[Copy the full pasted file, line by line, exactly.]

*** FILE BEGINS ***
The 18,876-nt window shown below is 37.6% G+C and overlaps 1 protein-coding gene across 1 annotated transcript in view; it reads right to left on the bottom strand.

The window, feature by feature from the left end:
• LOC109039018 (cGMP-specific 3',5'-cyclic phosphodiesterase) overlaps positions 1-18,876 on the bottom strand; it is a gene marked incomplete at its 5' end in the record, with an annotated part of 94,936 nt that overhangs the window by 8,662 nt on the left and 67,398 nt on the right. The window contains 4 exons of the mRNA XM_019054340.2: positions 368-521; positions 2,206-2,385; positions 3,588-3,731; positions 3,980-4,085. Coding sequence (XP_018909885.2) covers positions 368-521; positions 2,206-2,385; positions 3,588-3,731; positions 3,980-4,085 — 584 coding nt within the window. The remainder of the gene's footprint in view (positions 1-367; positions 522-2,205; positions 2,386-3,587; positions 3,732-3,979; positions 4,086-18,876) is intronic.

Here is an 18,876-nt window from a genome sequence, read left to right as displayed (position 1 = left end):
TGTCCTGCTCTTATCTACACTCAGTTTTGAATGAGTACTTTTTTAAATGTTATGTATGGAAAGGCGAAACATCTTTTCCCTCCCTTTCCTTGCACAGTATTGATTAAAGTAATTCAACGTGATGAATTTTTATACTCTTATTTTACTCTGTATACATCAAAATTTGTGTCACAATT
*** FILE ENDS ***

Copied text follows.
The 18,876-nt window shown below is 37.6% G+C and overlaps 1 protein-coding gene across 1 annotated transcript in view; it reads right to left on the bottom strand.

The window, feature by feature from the left end:
• LOC109039018 (cGMP-specific 3',5'-cyclic phosphodiesterase) overlaps positions 1-18,876 on the bottom strand; it is a gene marked incomplete at its 5' end in the record, with an annotated part of 94,936 nt that overhangs the window by 8,662 nt on the left and 67,398 nt on the right. The window contains 4 exons of the mRNA XM_019054340.2: positions 368-521; positions 2,206-2,385; positions 3,588-3,731; positions 3,980-4,085. Coding sequence (XP_018909885.2) covers positions 368-521; positions 2,206-2,385; positions 3,588-3,731; positions 3,980-4,085 — 584 coding nt within the window. The remainder of the gene's footprint in view (positions 1-367; positions 522-2,205; positions 2,386-3,587; positions 3,732-3,979; positions 4,086-18,876) is intronic.

Here is an 18,876-nt window from a genome sequence, read left to right as displayed (position 1 = left end):
TGTCCTGCTCTTATCTACACTCAGTTTTGAATGAGTACTTTTTTAAATGTTATGTATGGAAAGGCGAAACATCTTTTCCCTCCCTTTCCTTGCACAGTATTGATTAAAGTAATTCAACGTGATGAATTTTTATACTCTTATTTTACTCTGTATACATCAAAATTTGTGTCACAATT